Unfortunately picket, no, often the reverse is true. Agriculture is notoriously thought of as an “interim” use, until a more economically rewarding project is found for the space. While agriculture provides numerous social and environmental benefits, land can make much more money in taxes and profits for developers if there is some sort of exchange of goods happening regularly on the land (e.g. a store or other business). Many counties have battled urban sprawl for decades to try and maintain a land base for food production; after land has been converted to urban uses it is much more difficult to convert back to agriculture due to contaminants in the soil, reduced fertility, altered soil structure, etc. Without an agricultural base, food security becomes a very severe issue, with limited access (especially for low income families with fewer opportunities to travel) to fresh produce.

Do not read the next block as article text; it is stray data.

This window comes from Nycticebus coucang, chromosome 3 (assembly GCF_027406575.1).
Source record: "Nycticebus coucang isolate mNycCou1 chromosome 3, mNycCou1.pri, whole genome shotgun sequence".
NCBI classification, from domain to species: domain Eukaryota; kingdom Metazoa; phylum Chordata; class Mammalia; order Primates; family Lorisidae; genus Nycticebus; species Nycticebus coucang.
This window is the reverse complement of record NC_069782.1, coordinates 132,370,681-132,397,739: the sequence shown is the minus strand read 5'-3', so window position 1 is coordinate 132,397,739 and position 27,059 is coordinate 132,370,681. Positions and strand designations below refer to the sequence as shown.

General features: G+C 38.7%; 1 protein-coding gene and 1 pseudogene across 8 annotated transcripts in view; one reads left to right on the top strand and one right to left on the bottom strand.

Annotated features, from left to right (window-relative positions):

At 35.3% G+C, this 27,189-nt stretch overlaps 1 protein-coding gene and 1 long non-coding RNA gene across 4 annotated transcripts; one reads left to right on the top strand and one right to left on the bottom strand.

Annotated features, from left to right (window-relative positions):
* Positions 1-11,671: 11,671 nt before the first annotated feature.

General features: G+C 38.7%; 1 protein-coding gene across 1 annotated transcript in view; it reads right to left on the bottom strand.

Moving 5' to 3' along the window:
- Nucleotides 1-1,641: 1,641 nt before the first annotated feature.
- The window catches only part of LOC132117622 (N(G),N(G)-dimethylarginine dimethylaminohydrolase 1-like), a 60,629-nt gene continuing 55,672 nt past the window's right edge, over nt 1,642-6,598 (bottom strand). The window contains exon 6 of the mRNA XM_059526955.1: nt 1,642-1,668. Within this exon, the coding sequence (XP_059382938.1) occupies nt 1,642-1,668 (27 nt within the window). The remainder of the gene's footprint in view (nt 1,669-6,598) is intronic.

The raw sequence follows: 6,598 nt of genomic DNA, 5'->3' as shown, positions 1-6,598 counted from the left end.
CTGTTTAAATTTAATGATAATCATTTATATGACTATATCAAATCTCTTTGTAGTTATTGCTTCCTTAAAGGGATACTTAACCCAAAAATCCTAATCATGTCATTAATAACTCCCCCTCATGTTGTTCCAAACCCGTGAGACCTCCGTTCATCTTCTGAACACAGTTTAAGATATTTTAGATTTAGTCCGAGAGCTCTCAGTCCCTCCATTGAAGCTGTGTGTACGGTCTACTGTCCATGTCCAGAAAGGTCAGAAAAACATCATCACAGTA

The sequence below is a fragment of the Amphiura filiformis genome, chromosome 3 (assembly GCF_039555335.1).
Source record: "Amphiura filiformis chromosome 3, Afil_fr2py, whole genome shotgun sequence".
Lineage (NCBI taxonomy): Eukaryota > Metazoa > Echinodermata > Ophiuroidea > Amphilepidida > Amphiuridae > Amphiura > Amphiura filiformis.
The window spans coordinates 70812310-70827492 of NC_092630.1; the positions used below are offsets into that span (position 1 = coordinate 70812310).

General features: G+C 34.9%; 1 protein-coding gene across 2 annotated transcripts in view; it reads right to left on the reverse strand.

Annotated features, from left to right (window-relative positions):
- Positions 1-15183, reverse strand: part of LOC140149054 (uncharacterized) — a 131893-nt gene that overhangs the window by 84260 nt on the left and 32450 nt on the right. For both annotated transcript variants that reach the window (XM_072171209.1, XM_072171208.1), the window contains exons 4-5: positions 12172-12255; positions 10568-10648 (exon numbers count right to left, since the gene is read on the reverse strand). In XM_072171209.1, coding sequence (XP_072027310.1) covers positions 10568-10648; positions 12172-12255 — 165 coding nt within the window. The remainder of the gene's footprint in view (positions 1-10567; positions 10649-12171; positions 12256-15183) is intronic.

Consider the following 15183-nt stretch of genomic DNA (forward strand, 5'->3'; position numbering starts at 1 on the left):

The USDA maintains a website on farmland preservation, and I urge you to learn more about the issue.
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